UPDATED Oct. 18, 1:48 p.m. ET: After several reports about Republic Records' unusual YouTube video for his song "Rockstar," Post Malone seemed to respond to the controversy on Twitter. "Whenever you live your dreams everyone wants to try to take it away from you," he wrote late Tuesday night.
Original story below:
This week's Billboard Hot 100 chart shows Post Malone's smash "Rockstar" sitting at No. 1. The song has plenty to like, including a 21 Savage feature and lyrical shout-outs to original AC/DC frontman Bon Scott and the Doors' Jim Morrison (though, if Malone watched the movie, he'd realize that guitarist Robbie Kreiger, not Jim, actually wrote "Light My Fire").
But, as pointed out by Fader, the song may have had some help in getting to the top spot, thanks to an interesting move on the part of what appears to be Republic Records. An account that looks like the official Republic channel—it's not verified by YouTube, but hosts exclusively Republic artist releases, the label's account has tweeted videos from the account, and has 100,000 subscribers—posted a video to YouTube that, at first glance, appears to be "Rockstar." It is, to the second, the exact length of the finished song, and is billed as "Post Malone feat. 21 Savage - rockstar." But when you click on the video, it is only the hook of the song, repeated over and over.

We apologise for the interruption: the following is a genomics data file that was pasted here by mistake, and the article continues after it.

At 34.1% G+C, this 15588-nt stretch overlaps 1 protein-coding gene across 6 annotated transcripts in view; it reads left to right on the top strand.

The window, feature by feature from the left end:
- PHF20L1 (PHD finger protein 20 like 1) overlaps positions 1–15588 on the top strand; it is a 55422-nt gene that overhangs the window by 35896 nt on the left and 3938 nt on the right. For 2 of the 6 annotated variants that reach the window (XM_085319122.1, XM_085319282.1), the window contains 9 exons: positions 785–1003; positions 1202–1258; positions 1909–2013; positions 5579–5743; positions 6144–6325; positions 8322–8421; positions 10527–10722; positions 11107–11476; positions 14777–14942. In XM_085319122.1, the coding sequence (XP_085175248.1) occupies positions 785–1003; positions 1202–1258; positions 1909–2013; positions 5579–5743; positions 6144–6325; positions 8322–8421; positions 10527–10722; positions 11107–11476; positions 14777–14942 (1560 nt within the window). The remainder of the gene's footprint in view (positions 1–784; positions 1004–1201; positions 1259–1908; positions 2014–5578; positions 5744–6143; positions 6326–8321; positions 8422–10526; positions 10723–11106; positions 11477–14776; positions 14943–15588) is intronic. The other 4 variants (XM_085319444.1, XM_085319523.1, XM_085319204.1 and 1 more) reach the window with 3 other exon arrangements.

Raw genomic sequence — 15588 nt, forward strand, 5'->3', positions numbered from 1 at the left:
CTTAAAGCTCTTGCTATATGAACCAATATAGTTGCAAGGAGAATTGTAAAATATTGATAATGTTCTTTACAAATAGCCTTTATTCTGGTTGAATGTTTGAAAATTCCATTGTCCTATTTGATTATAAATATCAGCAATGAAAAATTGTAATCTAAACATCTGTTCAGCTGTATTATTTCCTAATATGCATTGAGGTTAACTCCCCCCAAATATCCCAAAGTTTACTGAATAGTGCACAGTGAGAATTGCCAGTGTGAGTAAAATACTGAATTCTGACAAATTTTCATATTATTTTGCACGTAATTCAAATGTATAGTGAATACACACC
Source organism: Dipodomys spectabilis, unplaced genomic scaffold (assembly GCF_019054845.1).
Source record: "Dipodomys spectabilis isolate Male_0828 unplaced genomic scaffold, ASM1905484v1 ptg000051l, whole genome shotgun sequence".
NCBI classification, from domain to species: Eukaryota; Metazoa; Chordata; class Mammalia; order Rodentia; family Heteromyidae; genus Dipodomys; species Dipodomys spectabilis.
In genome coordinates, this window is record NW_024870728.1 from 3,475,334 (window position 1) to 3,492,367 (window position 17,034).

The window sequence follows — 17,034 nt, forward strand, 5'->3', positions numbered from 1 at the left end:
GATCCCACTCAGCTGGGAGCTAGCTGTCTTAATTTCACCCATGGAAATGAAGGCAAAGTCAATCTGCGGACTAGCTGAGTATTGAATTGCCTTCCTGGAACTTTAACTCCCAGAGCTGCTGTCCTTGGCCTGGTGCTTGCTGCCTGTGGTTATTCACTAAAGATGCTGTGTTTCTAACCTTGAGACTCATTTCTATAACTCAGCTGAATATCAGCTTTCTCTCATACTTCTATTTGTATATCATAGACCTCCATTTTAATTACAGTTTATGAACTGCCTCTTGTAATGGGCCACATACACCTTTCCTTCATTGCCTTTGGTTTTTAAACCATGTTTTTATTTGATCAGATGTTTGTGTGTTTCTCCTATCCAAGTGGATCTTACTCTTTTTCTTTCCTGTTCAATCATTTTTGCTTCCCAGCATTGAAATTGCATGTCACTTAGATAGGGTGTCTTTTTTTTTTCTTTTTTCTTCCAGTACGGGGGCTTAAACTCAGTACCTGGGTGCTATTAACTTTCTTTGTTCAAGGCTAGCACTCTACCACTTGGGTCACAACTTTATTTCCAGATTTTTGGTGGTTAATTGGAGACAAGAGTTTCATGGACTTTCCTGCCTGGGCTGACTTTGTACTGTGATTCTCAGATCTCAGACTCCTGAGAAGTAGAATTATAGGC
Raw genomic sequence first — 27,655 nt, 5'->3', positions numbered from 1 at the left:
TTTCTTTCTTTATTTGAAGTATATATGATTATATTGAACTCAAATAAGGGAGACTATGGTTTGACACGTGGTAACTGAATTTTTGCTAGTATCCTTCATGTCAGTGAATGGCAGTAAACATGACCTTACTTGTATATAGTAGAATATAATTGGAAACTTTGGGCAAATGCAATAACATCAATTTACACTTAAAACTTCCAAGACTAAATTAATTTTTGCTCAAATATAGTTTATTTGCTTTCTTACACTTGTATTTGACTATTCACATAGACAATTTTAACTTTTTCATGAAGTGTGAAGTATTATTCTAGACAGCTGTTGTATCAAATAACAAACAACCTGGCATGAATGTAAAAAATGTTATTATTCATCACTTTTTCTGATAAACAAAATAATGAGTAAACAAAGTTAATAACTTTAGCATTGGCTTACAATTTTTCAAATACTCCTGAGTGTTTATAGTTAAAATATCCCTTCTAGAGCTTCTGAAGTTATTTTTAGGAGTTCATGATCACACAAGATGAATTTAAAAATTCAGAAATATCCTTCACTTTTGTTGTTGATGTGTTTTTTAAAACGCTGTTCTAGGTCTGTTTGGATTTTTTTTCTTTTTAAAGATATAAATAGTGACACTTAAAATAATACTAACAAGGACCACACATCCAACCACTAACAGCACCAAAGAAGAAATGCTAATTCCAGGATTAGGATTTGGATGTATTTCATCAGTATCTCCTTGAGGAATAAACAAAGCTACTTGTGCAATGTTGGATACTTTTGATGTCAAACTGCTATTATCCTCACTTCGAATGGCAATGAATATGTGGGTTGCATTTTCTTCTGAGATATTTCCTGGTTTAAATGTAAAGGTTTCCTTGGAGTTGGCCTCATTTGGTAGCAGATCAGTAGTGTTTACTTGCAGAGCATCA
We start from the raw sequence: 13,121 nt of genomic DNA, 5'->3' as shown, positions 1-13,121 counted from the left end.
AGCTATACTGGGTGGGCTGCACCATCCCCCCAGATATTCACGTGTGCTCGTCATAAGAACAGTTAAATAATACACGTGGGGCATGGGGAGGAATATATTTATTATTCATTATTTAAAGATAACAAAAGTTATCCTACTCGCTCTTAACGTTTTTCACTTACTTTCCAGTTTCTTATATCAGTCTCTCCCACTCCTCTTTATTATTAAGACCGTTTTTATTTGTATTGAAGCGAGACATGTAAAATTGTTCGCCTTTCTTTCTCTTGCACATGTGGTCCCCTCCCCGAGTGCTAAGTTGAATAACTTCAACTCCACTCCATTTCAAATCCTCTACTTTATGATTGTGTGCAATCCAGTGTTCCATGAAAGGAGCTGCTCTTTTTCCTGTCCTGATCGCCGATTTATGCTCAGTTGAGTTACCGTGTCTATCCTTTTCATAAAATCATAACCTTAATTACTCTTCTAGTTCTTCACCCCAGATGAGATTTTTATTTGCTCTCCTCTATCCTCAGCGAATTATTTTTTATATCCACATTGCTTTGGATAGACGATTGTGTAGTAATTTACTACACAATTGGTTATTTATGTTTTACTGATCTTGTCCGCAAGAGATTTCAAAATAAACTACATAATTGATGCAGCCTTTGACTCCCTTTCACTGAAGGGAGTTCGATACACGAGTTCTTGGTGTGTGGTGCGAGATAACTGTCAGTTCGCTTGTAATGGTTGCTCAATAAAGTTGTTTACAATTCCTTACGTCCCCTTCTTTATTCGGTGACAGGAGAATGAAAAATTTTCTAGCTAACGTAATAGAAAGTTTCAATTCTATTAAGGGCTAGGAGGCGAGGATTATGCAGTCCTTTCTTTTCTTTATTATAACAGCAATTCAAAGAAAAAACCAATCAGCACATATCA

In the description of the video, there is a link to hear the song on your streaming service of choice. The video has been played (or accessed) nearly 42 million times. Presumably a portion of the 42 million who accessed the video ended up clicking through to stream it somewhere else, which would have helped the song on its way to No. 1.
So why go through all this trouble to move would-be YouTube viewers over to streaming services? While Republic has yet to comment, it's easy to speculate. Streaming counts heavily towards the Hot 100. While the exact formula for the singles chart changes week to week, streaming is generally accounts for between 20-30 percent of what counts on the chart (the other two-thirds or so comes from sales and radio play). So, steering people towards playing the song on Spotify or Apple Music, after having played the track on YouTube, gives the song multiple streams, as opposed to the single stream that a lone YouTube play would rack up. YouTube views count towards the Hot 100, although for less than a stream, and have for the past several years.